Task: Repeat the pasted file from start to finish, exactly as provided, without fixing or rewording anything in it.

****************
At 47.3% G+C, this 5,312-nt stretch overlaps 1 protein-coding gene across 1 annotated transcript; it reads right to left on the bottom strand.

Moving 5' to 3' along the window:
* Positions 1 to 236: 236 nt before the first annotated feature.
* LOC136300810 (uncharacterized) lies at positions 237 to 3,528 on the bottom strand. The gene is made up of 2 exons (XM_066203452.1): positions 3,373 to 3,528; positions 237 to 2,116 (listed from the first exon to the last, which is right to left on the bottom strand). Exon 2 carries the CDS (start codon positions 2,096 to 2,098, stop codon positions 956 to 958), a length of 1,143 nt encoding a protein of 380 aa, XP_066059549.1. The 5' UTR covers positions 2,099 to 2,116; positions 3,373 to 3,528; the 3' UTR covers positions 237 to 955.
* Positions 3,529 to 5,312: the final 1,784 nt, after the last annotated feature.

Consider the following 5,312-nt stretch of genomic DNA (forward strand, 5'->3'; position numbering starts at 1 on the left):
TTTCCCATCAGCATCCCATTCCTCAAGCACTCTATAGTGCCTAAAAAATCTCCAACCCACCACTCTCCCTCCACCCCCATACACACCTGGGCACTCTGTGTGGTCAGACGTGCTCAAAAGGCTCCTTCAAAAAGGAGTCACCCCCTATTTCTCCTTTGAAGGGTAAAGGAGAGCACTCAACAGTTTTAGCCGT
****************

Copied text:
At 47.3% G+C, this 5,312-nt stretch overlaps 1 protein-coding gene across 1 annotated transcript; it reads right to left on the bottom strand.

Moving 5' to 3' along the window:
* Positions 1 to 236: 236 nt before the first annotated feature.
* LOC136300810 (uncharacterized) lies at positions 237 to 3,528 on the bottom strand. The gene is made up of 2 exons (XM_066203452.1): positions 3,373 to 3,528; positions 237 to 2,116 (listed from the first exon to the last, which is right to left on the bottom strand). Exon 2 carries the CDS (start codon positions 2,096 to 2,098, stop codon positions 956 to 958), a length of 1,143 nt encoding a protein of 380 aa, XP_066059549.1. The 5' UTR covers positions 2,099 to 2,116; positions 3,373 to 3,528; the 3' UTR covers positions 237 to 955.
* Positions 3,529 to 5,312: the final 1,784 nt, after the last annotated feature.

Consider the following 5,312-nt stretch of genomic DNA (forward strand, 5'->3'; position numbering starts at 1 on the left):
TTTCCCATCAGCATCCCATTCCTCAAGCACTCTATAGTGCCTAAAAAATCTCCAACCCACCACTCTCCCTCCACCCCCATACACACCTGGGCACTCTGTGTGGTCAGACGTGCTCAAAAGGCTCCTTCAAAAAGGAGTCACCCCCTATTTCTCCTTTGAAGGGTAAAGGAGAGCACTCAACAGTTTTAGCCGT